Feature published in Newsline.
The chaos of Karachi’s MA Jinnah Road is muted inside the library at Jamshed Memorial Hall – a nostalgic byword for Karachi’s generations past. Leather-bound volumes of the first edition of Helena Blavatsky’s The Secret Doctrine line the shelves. This is the home of the Karachi Theosophical Society, a relic of a more enlightened period in the decaying city’s lifeline.
The Society’s genesis in Pakistan lies in inspirational lectures delivered by Annie Besant, a leader of the Indian Independence Movement and one of theosophy’s most influential figures, in Karachi in 1896 and Hyderabad, Sindh, in 1901.
Universal brotherhood is a central tenet of the Theosophical Society — as is scientific, philosophical and mystical inquiry, open to all religions and bound by none. Theosophists believe an ancient wisdom underlies all creeds. They seek to access a higher spiritual plane, through meditation, intuition and the study of theosophical literature.
“We are all renegades here,” says Hamid Mayet, General Secretary of the Karachi Theosophical Society and President of the Theosophical Order of Service, Pakistan. Having defied social norms and challenged the status quo for much of his life, Mayet is the best man for the job. Beneath his casual, easy-going demeanour lies a steely resolve. He moves across the corridors of Jamshed Memorial Hall with the air of a man who has broken free of the baggage of tradition.
Hailing from an affluent Indian family of Johannesburg, Mayet grew up in South Africa during Apartheid. “Within the Indian community itself – whether it was Hindus or Muslims – there was discrimination against blacks and a pronounced class inequality,” he recalls. “I found it all very hypocritical; attitudes seemed to contradict the religions that were so ardently being followed.”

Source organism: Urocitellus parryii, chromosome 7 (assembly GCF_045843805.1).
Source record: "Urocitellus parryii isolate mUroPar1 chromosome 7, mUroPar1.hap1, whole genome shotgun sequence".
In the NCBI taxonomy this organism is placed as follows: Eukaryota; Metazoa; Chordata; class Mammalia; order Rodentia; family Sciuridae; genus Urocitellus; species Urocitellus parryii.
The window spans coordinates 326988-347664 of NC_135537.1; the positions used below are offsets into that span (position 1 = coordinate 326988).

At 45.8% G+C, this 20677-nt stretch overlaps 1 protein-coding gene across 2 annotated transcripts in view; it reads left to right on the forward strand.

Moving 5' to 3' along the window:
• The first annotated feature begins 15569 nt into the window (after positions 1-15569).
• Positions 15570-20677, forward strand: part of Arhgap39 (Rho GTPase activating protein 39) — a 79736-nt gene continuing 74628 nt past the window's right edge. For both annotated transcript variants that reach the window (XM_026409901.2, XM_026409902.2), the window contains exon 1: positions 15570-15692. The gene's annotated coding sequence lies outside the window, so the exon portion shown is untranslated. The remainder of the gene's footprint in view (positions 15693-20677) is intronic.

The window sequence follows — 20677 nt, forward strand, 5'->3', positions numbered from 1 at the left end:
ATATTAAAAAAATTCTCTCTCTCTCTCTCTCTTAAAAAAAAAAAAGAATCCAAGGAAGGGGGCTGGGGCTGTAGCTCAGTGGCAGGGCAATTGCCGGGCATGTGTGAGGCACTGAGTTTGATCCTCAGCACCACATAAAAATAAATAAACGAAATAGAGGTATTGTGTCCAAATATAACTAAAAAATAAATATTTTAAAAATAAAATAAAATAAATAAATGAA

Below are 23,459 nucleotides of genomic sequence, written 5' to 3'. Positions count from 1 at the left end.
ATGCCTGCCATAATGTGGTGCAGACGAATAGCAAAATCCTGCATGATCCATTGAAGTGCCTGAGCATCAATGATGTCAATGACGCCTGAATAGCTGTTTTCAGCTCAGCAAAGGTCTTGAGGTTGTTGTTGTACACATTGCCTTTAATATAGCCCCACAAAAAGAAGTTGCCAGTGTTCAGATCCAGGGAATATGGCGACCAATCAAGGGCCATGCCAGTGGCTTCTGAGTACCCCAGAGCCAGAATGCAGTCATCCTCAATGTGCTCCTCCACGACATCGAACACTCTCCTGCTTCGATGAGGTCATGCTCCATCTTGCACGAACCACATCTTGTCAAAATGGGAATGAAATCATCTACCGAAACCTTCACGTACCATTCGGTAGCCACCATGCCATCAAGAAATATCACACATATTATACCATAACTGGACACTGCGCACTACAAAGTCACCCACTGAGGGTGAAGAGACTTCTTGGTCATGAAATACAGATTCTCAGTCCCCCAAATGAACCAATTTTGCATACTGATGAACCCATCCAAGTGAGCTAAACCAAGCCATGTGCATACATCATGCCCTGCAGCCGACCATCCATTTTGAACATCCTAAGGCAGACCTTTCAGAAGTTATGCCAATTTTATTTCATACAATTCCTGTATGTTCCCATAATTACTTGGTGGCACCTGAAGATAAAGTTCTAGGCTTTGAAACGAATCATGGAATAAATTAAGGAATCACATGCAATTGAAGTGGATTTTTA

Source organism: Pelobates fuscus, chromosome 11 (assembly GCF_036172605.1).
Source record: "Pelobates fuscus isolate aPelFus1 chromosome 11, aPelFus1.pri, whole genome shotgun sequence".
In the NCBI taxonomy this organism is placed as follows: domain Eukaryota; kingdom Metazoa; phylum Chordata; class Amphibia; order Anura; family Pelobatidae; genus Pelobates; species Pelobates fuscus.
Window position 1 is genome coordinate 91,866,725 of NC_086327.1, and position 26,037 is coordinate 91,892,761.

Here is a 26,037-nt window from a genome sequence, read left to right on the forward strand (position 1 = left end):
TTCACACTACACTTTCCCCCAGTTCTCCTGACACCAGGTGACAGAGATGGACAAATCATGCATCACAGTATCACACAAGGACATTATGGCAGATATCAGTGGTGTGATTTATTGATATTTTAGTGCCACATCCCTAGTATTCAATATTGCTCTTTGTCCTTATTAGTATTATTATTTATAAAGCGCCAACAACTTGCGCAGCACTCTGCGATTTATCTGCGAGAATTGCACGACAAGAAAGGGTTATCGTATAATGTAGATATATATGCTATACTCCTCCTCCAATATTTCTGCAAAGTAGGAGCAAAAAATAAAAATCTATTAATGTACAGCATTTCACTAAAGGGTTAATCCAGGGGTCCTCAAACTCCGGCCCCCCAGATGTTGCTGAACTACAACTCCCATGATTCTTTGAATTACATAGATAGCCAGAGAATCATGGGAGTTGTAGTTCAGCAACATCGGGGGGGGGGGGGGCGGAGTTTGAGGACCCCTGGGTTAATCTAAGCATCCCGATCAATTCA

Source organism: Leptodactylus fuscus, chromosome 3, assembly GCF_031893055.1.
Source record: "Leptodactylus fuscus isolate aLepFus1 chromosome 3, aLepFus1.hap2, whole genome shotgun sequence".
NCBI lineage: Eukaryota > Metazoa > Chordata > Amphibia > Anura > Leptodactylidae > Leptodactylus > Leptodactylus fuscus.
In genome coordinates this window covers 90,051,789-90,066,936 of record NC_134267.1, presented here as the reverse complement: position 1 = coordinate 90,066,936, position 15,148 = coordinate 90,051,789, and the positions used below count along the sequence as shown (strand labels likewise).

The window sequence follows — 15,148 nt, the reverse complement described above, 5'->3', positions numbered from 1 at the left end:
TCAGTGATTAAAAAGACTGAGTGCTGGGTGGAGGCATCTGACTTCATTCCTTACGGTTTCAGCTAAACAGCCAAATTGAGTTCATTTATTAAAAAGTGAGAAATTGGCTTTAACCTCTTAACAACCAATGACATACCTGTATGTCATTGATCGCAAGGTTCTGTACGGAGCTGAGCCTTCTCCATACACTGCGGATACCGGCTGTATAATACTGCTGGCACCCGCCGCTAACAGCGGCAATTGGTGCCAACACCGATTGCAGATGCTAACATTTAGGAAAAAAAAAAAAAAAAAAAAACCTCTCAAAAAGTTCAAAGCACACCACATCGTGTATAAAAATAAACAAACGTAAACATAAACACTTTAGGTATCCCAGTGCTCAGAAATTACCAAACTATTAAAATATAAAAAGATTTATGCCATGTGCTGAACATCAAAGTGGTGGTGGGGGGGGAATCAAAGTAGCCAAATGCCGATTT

Inspired by anti-Apartheid leaders such as Dr Yusuf Dadoo, chairman of the South African Communist Party, Mayet started rebelling at a young age and became a conscientious objector. At the age of 16 he joined the youth wing of the Pan African National Congress. “In my heart of hearts, I was trying to identify with the common man,” he says. “I felt embarrassed that I was from a well-off family, when all around me there was racial and economic inequality.”
In Pakistan, theosophists prefer to remain below the radar. The Karachi Theosophical Society’s website doesn’t give away any names. The fate of Dara Mirza, a former chapter president, is testimony to the darkness that engulfs the city. Mirza’s portrait hangs beside those of Blavatsky – co-founder of the Theosophical Society – and Jamshed Nusserwanjee, a former president of the Karachi chapter and the city’s first mayor.
A descendant of Sindhi literary scholar Mirza Kaleech Baig, Dara Mirza’s ancestors migrated to Sindh from Georgia in the mid-nineteenth century. He was the president of the Society for over three decades, until September 14, 2007, when his body was found in Mauripur, Karachi. He had been kidnapped on the way to work earlier that day. The episode remains buried in a deafening silence.
“Dara Mirza, a learned man, had a strong grasp of esoteric philosophy,” says Mayet. The Esoteric school focuses on accessing the higher spiritual plane – described in theosophical texts as “the unexplained laws of nature and powers latent in man.” According to Mayet, the previous generation of members, such as Amir Ali Hoodbhoy and Hatim Alvi, carried out a deep study of theosophical literature. The current membership of 50, however, is more geared towards Theosophical Order of Service (TOS) – a social services wing.
The ever-expanding Montessori at Jamshed Memorial Hall provides underprivileged students with a quality education at a fee of Rs 1,700 a month. Nusserwanjee and Minwalla felt that Italian educator Maria Montessori’s emphasis on creative and independent thinking had much in common with the values of theosophy.